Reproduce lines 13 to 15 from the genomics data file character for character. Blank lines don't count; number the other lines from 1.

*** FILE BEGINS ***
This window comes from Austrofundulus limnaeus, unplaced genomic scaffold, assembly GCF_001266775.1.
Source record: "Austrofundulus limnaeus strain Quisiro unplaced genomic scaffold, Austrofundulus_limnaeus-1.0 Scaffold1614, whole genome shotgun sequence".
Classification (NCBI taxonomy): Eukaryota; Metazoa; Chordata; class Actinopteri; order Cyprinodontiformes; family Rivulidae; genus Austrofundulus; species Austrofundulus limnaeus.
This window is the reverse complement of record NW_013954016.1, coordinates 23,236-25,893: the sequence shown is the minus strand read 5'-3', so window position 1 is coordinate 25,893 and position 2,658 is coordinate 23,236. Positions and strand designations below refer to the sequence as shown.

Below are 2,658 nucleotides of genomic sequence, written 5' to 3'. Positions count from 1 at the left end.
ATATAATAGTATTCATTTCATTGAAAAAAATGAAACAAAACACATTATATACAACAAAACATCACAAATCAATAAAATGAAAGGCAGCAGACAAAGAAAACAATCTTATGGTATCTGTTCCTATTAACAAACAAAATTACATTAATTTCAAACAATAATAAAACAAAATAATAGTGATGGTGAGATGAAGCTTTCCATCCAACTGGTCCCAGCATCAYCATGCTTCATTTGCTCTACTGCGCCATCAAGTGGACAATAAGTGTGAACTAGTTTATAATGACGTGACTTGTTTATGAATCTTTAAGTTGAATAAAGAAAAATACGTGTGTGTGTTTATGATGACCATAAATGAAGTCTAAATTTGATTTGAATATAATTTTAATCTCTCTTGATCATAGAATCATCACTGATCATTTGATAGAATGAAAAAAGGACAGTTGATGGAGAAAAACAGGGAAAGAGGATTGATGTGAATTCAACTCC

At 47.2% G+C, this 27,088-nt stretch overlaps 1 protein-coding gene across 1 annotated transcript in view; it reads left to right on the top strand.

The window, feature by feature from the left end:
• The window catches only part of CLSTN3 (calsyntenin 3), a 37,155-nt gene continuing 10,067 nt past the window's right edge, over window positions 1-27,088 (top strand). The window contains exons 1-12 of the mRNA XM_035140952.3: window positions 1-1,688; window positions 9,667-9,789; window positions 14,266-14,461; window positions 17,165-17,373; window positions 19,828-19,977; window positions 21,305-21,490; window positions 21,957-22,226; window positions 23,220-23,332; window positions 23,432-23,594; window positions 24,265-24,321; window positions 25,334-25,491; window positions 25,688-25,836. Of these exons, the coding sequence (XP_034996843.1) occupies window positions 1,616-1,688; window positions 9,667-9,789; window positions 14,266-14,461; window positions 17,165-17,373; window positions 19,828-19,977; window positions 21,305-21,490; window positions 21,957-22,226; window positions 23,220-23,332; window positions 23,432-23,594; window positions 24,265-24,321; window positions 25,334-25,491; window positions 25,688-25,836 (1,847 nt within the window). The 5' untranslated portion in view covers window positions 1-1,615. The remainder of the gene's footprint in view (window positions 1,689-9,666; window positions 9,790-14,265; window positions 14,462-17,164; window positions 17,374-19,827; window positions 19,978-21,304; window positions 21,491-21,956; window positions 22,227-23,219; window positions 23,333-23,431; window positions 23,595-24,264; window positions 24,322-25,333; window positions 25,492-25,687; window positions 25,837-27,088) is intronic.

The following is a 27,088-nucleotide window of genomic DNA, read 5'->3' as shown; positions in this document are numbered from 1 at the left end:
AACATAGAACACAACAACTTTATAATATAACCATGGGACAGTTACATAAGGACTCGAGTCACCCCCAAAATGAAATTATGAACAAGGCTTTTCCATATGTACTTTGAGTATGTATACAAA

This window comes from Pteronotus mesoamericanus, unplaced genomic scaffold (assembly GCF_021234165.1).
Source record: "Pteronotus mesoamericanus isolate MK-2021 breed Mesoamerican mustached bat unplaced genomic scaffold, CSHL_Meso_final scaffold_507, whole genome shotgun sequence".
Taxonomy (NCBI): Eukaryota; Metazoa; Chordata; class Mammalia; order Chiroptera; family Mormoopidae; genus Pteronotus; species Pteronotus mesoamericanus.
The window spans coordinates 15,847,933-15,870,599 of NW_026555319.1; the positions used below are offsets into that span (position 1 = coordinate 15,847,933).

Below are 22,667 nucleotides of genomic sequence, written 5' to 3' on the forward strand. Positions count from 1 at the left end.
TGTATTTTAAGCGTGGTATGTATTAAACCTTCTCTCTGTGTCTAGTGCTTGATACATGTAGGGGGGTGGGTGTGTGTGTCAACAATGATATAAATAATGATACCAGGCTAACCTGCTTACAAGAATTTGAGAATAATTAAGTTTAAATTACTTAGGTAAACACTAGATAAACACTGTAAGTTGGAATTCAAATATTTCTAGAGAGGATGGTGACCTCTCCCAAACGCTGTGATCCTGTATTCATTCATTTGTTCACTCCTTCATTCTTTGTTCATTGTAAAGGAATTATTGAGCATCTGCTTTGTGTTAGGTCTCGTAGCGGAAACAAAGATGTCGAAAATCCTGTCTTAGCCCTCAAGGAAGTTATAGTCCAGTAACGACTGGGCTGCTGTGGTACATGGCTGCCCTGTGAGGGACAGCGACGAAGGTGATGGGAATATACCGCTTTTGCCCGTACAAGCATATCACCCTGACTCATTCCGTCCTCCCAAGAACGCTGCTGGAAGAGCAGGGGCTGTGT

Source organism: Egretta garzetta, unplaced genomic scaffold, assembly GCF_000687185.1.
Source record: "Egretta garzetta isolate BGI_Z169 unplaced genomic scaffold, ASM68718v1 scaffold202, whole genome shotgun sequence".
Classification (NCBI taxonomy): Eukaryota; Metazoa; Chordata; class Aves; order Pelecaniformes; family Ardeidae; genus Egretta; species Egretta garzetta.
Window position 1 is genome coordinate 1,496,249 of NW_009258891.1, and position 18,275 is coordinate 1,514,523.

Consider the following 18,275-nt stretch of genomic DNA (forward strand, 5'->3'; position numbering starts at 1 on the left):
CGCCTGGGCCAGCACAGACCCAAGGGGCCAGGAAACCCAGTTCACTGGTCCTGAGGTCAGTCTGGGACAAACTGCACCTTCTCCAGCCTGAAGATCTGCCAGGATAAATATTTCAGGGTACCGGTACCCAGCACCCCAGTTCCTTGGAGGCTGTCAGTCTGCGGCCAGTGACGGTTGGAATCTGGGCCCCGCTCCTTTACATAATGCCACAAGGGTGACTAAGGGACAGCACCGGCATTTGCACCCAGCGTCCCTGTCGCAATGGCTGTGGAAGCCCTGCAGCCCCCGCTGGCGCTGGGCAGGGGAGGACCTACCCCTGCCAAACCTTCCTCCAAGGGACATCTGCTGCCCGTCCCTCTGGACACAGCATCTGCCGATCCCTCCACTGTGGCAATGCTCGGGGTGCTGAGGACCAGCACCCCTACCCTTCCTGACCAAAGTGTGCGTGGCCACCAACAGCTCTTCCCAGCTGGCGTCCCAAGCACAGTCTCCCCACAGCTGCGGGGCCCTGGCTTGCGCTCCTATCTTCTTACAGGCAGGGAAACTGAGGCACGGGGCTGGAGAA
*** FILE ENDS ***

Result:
Source record: "Pteronotus mesoamericanus isolate MK-2021 breed Mesoamerican mustached bat unplaced genomic scaffold, CSHL_Meso_final scaffold_507, whole genome shotgun sequence".
Taxonomy (NCBI): Eukaryota; Metazoa; Chordata; class Mammalia; order Chiroptera; family Mormoopidae; genus Pteronotus; species Pteronotus mesoamericanus.
The window spans coordinates 15,847,933-15,870,599 of NW_026555319.1; the positions used below are offsets into that span (position 1 = coordinate 15,847,933).